We will not always be happy – about our life situation, the state of the world, a decision that’s been made, our health, the weather – you name it. However, if we can acknowledge, within ourselves, that which isn’t working, feeling right, or aligning our soul with joy, and meet that hurt within us with compassion, then we are more equipped to share the truth – without mistreating others in the process.

As we start to work through our emotional stuff (and continue to do so), we are less affected by others’ emotional dis-ease. And, I can tell you, I am much quicker to recognize now (because I keep applying grief recovery to my life) when I am a projector of the negative. I have learned that that’s when it’s time to step out of my head and into my heart, and know where there’s emotional work to do. As a result, this makes me a happier person – in my skin and to be around.

Life is for learning. When you feel like you’ve messed up – apologize. When you feel like you’re at your breaking point – step away, take a break, and hit the reset button. Ask yourself what you can do in the situation rather than focusing on what is out of your hands (I’ve been doing my darndest to put this one into practice as of late).

We are in community with each other whether we like it or not. So, rather than fret over others whom you can’t change, fret over a situation that’s frustrating the, you know what, out of you, and being frustrated with yourself – hit reset. Sometimes, we need to be alone – not in community with others, to do just that. When we’re in each other’s spaces, we’re also in each other’s energy. You’re doing the best you can steeping in everyone’s energy. But the most important person’s energy you need to pay attention to – is your own.

I know it’s not easy these days to manage our own energy either. I had been struggling with this, too. And, you know – I gave myself Reiki. True story. I gave myself Reiki before bed a few nights recently, and despite having fewer hours of sleep, I had better quality sleep. Another thing that feels like a reset at the end of the day? A shower. Yup. Sounds silly, as the majority of the people I know typically shower in the morning. However, I prefer to shower at night. You literally wash away the stress of the day down the drain and crawl into bed, feeling refreshed (and reset).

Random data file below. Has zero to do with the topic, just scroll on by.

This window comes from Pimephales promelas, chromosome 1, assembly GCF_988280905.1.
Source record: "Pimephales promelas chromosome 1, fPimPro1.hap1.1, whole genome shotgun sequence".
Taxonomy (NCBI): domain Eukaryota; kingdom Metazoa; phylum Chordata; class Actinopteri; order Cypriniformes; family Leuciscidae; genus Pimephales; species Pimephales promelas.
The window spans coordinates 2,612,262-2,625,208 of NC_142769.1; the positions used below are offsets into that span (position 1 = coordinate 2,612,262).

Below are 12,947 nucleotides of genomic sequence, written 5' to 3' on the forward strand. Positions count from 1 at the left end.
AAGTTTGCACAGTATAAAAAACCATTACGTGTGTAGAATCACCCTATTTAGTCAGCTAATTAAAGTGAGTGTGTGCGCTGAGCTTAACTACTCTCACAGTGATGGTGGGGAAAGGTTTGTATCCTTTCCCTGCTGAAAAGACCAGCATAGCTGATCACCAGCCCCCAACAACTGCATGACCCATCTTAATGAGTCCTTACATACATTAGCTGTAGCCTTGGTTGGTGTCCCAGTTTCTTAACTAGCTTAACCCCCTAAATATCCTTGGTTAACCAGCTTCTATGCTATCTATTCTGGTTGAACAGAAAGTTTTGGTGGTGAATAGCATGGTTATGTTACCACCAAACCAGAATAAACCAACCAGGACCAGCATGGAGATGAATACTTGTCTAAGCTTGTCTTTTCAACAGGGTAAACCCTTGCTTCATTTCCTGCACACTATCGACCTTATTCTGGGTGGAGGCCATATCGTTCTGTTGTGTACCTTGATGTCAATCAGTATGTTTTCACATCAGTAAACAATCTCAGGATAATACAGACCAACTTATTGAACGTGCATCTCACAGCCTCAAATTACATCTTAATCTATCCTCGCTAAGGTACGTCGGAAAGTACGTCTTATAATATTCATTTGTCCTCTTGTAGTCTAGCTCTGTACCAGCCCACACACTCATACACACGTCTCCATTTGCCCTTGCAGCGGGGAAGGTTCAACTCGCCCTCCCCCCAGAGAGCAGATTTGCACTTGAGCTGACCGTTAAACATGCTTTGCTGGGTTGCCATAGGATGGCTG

So today, I want you to pat yourself on the back that yes, you are doing the best you can. And, I hope this helps you to reflect on your energy and the energy of those around you. How is the energy of others affecting you? How is your energy affecting those around you, too? When I feel good, I influence those around me to feel better, also.

Even if it may seem annoying to others who project their pain on others (because they’re not tapped into their energy and their impact it has) – work on a reset for YOU. This reset is the best thing you can do this Friday and throughout the weekend, before the start of a new week.

Set the intention today for a fantastic weekend, regardless of the chaos that may be ensuing around you. Turn off the phone if you need to. Get a hotel room or an Airbnb by yourself for a night, if you need to. Take a drive on the backroads, or in the country, and photograph what you find along the way. Take a lawn chair and sit by the lake (or the ocean) and steep in the stillness.

Reset for your energy (and your mindset), so you can continue to do the best you can! And, if you need help with an emotional reset for life, reach out to me. I know the program that’s perfect for doing just that. 😉

much love, victoria




P.S. Are you looking for support for a grieving child in your care? I am looking for four participants to walk through the NEW online group program, Helping Children with Loss. We meet on Zoom only four times – once a week, for no more than 2 1/2 hours each time. And know that there’s lots of material to cover. You won’t be a silent listener (bored out of your mind) as I lecture each week for four weeks. It’s participatory and engaging content, where you interact with others in the group, and learn some new skills and tools to utilize for the rest of your life. This program is prevention, so whether you’re a parent, daycare provider, social worker, school faculty, a child therapist looking for more knowledge around grief specifically, or work in the foster care/adoption system – this program is for you – the adult. The first group will be offered at a discounted rate, which will allow me to make sure all of my systems and processes are correctly in place and that there aren’t any hiccups—interested in learning more? Please email me at [email protected] or message via the Contact tab.

I look forward to sharing this amazing program with you – for the better of the child(ren) in your life!

helping children with loss

Listen to Your Body Talk

listen to your body talk

The body always talks. Our bodies are our alarm system to something not being right. And, when experiencing grief, our bodies definitely talk to us. When we are feeling anxious or worried, our minds often swirl the same thought patterns over and over. In response, our bodies reply to those thought patterns. For every person, the symptoms will present differently, however, may be similar as well.

Common Physical Grief Symptoms

Since I started grief recovery work, there have been similarities in symptoms that clients have shared with me that were like my own. For example, when I had my “mid-life unraveling,” I was experiencing overall body aches, hair loss, weight loss, stomach/gut issues (often with bloat), fatigue, etc.. After going down numerous rabbit holes with my doctor, what came of all of that was that my body was “Epstein-Barr Reactive.” Meaning, the mono virus was reactivated in my body, however, blood work was showing that I did not have mono. Also, around those years, I ended up having three colon polyps removed.